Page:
There is a lot of magic that involves X-roads...the actual intersections of roads. X-roads are places of change and possibility. At a proper X-road you have three options of which way to go (four technically, if you want to count the possibility of turning around and going back the way you came). So if you are doing a working that is trying to open a new path and you aren't exactly sure where you want to go, working with a X-road is a good way to go. Not only will it give you a path, but options on which path to take.

X-roads also are great for dealing with people who are looking for you or chasing you in some way....and whom you don't want to catch or find you. When you reach the X-road, you are reaching a place where your pursuer is not sure which way you took. You can tap into this confusion to help take them off your trail. This is why a lot of things for banishing are buried or left at a X-road. When you leave it behind, it is less likely to be able to follow you back to your home. Many such workings caution to not look behind you, and I would say this is sound advice. Looking behind you draws your attention back to the thing you are leaving, creating a new connection that you just worked to sever. Once you place the item, turn and walk away and don't give it another thought.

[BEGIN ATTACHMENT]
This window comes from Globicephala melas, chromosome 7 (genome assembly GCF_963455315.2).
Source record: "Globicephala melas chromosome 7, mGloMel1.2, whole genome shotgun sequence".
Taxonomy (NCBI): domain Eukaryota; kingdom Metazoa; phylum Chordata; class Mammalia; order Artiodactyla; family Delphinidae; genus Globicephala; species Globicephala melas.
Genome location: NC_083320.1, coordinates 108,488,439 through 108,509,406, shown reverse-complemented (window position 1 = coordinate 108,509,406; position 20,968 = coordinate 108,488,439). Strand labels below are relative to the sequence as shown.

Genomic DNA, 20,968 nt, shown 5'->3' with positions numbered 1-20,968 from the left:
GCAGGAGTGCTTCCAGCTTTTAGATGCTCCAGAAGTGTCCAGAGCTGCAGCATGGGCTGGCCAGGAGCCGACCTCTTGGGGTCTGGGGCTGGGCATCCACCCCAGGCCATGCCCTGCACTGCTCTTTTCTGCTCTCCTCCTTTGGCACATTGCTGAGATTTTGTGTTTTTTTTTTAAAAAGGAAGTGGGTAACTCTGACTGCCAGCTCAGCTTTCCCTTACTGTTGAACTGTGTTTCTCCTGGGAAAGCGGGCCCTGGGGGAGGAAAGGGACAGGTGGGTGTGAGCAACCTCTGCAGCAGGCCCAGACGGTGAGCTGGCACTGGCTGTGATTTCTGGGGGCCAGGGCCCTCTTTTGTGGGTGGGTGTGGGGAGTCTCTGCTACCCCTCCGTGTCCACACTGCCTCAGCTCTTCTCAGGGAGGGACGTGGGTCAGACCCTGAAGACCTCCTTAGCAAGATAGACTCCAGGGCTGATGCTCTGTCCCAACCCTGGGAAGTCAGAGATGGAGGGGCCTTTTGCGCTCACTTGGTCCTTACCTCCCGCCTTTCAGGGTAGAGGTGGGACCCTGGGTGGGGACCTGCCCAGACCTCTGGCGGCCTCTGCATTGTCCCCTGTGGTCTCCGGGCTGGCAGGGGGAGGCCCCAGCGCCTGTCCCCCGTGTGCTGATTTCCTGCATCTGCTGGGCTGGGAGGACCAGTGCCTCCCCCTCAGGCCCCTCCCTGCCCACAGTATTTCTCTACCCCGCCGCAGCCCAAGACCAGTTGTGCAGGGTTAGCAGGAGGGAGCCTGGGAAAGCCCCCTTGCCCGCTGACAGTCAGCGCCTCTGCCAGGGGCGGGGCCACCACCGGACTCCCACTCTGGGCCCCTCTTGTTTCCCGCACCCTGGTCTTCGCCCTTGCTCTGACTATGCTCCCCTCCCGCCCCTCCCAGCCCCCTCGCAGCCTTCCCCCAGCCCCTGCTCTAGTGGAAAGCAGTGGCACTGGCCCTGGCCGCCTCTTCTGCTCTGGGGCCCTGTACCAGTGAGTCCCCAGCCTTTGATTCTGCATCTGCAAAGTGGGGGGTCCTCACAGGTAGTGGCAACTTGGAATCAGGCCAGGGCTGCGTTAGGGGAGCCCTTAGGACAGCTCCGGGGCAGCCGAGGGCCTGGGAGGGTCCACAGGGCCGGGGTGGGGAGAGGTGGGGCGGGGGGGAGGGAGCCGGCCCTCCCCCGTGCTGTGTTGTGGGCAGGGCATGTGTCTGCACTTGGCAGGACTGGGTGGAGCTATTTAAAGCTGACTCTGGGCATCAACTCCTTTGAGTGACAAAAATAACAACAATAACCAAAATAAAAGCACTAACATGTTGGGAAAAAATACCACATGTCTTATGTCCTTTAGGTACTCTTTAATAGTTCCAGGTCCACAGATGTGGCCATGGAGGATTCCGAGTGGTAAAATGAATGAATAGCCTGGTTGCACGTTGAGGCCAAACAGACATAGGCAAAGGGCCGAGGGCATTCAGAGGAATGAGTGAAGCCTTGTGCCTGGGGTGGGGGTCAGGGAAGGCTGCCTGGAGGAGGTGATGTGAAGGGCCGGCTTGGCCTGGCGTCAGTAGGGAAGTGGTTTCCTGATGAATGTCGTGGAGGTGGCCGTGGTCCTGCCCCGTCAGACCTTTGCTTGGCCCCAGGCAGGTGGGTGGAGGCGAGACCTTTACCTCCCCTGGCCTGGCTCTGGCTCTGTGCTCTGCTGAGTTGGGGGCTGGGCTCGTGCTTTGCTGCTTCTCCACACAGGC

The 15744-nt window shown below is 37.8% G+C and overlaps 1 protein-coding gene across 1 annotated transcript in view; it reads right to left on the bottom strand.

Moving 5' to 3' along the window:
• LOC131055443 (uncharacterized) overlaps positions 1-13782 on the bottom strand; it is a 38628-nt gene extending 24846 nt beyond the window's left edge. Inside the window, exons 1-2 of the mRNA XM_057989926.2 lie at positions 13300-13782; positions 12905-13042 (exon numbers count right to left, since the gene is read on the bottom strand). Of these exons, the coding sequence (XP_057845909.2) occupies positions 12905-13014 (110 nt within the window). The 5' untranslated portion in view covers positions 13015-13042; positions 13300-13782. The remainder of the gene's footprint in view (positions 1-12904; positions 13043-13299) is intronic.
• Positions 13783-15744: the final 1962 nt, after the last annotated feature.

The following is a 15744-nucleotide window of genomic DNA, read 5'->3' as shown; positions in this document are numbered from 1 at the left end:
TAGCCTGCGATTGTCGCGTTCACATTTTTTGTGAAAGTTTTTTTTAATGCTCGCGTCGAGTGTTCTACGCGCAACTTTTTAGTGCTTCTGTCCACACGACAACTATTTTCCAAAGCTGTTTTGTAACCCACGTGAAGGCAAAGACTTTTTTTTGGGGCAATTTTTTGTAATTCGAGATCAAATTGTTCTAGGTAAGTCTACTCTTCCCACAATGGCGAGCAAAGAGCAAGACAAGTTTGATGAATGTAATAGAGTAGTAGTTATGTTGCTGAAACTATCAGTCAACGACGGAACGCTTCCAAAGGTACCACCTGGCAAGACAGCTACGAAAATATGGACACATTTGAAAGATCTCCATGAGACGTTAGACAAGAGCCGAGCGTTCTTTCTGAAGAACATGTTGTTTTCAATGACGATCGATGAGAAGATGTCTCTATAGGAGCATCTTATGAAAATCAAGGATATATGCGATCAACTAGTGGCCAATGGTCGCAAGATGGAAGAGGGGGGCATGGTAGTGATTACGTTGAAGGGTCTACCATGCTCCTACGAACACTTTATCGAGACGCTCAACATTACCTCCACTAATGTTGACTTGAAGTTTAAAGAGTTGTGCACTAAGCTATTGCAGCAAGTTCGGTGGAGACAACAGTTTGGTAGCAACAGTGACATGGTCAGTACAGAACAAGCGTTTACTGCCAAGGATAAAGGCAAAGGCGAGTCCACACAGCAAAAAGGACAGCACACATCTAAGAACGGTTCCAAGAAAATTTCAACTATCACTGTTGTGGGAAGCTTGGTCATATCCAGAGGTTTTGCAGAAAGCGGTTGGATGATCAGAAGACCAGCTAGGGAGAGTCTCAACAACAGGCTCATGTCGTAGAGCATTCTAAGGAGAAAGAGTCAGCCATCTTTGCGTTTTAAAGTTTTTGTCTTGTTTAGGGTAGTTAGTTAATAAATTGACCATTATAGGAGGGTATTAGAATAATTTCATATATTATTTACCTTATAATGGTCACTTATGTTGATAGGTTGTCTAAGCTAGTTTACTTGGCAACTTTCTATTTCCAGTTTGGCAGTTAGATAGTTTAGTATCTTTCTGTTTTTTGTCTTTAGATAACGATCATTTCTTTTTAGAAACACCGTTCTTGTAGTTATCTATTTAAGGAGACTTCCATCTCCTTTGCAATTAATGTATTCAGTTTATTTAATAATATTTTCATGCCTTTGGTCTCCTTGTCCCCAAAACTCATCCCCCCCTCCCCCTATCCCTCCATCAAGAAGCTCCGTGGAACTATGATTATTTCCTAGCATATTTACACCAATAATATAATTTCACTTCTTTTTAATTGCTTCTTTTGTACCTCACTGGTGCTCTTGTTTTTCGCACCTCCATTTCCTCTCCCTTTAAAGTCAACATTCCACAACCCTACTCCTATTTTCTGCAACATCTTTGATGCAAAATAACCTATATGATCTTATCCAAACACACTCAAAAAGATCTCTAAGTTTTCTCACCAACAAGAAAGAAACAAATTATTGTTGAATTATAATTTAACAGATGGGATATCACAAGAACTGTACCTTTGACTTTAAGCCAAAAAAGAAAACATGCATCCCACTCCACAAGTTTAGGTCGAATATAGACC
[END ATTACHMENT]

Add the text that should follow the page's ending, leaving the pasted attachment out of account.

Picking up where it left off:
X-roads can be even more symbolic. If you take two ribbons and lay one over the other, you have created a X-road. I was just reading a book on hoodoo that suggested this (or using sticks or really any other item that can be used to form an X) as a substitution for a X-road if you don't have one you can work with. But going back to the ribbons, if you want to not only draw upon but blend together two very different energies, you can use this X to do so. Lay a representation of your target (a picture, charm, statue or even a paper with a name written on it) directly over the X and then wind both ribbons around the object, tying them in a secure knot when you are done. You can use color or material type to represent the energies you are working with, or write down the type of energy on the ribbon itself.